Southern California is finally seeing blue skies after rain poured across the state for nearly a month as a massive atmospheric river made its way down the coast, but for many, the recovery process is just beginning.
The majority of the atmospheric river system that resulted in 20 deaths across the state and brought 7 inches of rain to parts of L.A. County has now moved further inland. Now, a multi-jurisdictional cleanup is getting underway.
“From the big picture standpoint, there’s an immediate response aspect to make sure that there’s life, safety and property preservation actions that are taken,” L.A. County Office of Emergency Management Director Kevin McGowan said Wednesday. “Afterwards, we conduct initial damage estimates and the different groups that are responsible for infrastructure or other things turn that information into the Office of Emergency Management.”
Cleanup efforts in L.A. County will largely involve Public Works, LADWP and private insurance companies. In total, according to Public Works, there are nine agencies affected by the recovery efforts.
McGowan said repairs will involve fixing roads, clearing landslides and clearing debris; and may cost the county upwards of $100 million. During the storm, L.A. County Public Works responded to nearly 100 calls for debris clearing, 34 calls for flooding, and nearly 200 traffic-related calls such as for downed signs or signals that stopped working. A gaping sinkhole opened up in Chatsworth, plunging two vehicles into the earth. More than 500 mudslides have been recorded across the state, according to data from the California Geological Survey.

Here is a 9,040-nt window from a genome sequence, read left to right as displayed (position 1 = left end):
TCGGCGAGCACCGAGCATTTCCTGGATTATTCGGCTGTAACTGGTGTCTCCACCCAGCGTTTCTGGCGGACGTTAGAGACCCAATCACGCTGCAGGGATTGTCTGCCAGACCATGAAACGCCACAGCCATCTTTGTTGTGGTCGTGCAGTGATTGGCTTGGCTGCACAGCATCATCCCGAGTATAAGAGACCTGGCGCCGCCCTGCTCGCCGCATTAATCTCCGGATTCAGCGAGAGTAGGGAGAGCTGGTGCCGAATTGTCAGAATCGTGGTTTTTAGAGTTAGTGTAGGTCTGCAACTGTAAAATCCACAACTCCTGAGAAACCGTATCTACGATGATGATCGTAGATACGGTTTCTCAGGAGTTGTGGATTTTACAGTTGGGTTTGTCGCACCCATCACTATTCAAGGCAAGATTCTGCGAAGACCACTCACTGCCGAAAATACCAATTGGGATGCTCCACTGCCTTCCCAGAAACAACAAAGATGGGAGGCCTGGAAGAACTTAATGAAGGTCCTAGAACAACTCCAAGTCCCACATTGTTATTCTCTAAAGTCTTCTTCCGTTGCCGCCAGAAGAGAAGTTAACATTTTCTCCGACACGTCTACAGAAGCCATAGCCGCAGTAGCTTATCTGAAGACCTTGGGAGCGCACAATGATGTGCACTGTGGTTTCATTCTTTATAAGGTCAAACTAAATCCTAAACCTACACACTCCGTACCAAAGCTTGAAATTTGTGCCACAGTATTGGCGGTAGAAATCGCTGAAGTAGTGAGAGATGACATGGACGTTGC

On Jan. 14, President Biden approved an Expedited Major Disaster Declaration, which frees up federal aid to help with recovery efforts. The declaration affected 41 California counties, including LA County, with individual assistance offered to Merced, Monterey, Sacramento, San Luis Obispo, Santa Barbara and Santa Cruz counties, which were particularly hard-hit.
According to experts, the recent atmospheric river system was unusually strong, and the state hasn’t seen a similar one in years.
“This particular series of events over the last few weeks has been really unusual in terms of the frequency of storm systems and also their intensity,” said Greg Carbin, chief of the Weather Prediction Center Forecast Operations branch of the National Weather Service. “2017 was pretty active at the beginning of the year. That seems to be the last time we saw something of similar nature.”
Southern California residents can put away their rain jackets, though – the National Weather Service shows sunny skies and dry weather for at least the next 10 days.